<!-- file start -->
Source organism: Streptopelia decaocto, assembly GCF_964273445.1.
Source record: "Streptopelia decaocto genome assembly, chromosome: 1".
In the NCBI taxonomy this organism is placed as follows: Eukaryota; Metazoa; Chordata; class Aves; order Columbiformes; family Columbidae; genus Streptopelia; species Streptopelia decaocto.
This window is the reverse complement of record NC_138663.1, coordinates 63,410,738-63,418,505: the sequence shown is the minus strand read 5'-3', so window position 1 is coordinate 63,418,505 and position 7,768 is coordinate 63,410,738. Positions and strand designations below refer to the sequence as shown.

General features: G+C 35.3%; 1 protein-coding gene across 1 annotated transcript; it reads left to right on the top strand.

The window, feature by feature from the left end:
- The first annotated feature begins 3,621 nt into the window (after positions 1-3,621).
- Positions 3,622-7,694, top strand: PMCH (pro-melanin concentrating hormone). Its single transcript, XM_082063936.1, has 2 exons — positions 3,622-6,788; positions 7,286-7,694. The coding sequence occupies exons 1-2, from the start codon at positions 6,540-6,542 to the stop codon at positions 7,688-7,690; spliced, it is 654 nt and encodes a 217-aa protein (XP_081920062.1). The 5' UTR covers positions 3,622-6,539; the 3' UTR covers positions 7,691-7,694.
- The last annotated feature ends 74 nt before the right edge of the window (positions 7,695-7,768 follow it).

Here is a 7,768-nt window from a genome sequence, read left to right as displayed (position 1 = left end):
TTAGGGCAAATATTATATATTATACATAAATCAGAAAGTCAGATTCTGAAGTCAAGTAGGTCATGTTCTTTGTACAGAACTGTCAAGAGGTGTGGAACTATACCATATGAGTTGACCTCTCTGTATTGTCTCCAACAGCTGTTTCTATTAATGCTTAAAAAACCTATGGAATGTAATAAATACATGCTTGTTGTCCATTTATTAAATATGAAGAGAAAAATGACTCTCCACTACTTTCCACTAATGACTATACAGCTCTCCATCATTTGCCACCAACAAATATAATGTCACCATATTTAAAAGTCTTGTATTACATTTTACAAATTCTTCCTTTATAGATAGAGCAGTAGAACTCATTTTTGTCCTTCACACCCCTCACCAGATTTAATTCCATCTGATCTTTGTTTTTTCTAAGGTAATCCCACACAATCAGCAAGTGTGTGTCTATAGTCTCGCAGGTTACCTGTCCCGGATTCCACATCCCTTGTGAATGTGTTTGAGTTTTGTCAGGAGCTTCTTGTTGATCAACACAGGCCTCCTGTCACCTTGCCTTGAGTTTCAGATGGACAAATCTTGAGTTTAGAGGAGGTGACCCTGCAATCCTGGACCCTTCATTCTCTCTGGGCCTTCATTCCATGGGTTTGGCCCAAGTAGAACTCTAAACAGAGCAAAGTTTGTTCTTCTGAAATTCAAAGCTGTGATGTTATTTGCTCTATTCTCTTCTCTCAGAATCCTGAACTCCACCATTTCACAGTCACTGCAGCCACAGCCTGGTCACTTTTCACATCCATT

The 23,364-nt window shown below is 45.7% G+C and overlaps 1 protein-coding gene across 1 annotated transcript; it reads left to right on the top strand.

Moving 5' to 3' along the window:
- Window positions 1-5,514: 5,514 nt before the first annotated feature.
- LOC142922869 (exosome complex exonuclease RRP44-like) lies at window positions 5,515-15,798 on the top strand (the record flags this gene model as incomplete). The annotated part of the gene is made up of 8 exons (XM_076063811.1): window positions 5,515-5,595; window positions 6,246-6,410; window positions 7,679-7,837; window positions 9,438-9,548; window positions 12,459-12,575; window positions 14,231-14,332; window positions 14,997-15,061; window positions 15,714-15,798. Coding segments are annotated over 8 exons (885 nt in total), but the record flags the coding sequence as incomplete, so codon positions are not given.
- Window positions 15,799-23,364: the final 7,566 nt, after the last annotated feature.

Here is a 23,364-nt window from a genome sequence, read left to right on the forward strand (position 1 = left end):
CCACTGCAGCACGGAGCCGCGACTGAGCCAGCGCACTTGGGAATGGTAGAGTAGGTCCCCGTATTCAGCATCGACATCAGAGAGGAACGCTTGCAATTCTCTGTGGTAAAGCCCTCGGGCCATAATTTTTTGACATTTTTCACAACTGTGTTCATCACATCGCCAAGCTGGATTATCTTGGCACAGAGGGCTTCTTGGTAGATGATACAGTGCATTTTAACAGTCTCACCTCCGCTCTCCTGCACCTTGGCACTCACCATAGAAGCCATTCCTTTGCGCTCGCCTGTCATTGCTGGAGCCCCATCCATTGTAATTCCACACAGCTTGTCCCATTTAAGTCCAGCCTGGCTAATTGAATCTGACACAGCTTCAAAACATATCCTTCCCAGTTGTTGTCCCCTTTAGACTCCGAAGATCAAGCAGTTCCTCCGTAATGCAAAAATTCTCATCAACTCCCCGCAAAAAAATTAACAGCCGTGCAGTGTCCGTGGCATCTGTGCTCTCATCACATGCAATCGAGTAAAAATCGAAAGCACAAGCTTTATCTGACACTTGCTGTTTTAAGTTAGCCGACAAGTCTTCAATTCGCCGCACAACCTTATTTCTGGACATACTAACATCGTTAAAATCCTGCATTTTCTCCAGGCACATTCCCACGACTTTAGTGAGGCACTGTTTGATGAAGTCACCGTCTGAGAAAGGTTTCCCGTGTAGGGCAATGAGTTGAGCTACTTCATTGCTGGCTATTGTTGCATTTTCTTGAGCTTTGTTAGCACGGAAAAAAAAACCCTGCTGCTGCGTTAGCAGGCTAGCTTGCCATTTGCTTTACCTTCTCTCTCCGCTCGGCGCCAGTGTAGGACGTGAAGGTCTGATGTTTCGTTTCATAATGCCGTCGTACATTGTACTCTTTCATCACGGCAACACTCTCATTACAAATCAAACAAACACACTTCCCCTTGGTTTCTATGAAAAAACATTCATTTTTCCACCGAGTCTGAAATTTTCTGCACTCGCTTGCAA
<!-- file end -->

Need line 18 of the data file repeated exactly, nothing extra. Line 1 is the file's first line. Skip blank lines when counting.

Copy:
CCACTGCAGCACGGAGCCGCGACTGAGCCAGCGCACTTGGGAATGGTAGAGTAGGTCCCCGTATTCAGCATCGACATCAGAGAGGAACGCTTGCAATTCTCTGTGGTAAAGCCCTCGGGCCATAATTTTTTGACATTTTTCACAACTGTGTTCATCACATCGCCAAGCTGGATTATCTTGGCACAGAGGGCTTCTTGGTAGATGATACAGTGCATTTTAACAGTCTCACCTCCGCTCTCCTGCACCTTGGCACTCACCATAGAAGCCATTCCTTTGCGCTCGCCTGTCATTGCTGGAGCCCCATCCATTGTAATTCCACACAGCTTGTCCCATTTAAGTCCAGCCTGGCTAATTGAATCTGACACAGCTTCAAAACATATCCTTCCCAGTTGTTGTCCCCTTTAGACTCCGAAGATCAAGCAGTTCCTCCGTAATGCAAAAATTCTCATCAACTCCCCGCAAAAAAATTAACAGCCGTGCAGTGTCCGTGGCATCTGTGCTCTCATCACATGCAATCGAGTAAAAATCGAAAGCACAAGCTTTATCTGACACTTGCTGTTTTAAGTTAGCCGACAAGTCTTCAATTCGCCGCACAACCTTATTTCTGGACATACTAACATCGTTAAAATCCTGCATTTTCTCCAGGCACATTCCCACGACTTTAGTGAGGCACTGTTTGATGAAGTCACCGTCTGAGAAAGGTTTCCCGTGTAGGGCAATGAGTTGAGCTACTTCATTGCTGGCTATTGTTGCATTTTCTTGAGCTTTGTTAGCACGGAAAAAAAAACCCTGCTGCTGCGTTAGCAGGCTAGCTTGCCATTTGCTTTACCTTCTCTCTCCGCTCGGCGCCAGTGTAGGACGTGAAGGTCTGATGTTTCGTTTCATAATGCCGTCGTACATTGTACTCTTTCATCACGGCAACACTCTCATTACAAATCAAACAAACACACTTCCCCTTGGTTTCTATGAAAAAACATTCATTTTTCCACCGAGTCTGAAATTTTCTGCACTCGCTTGCAA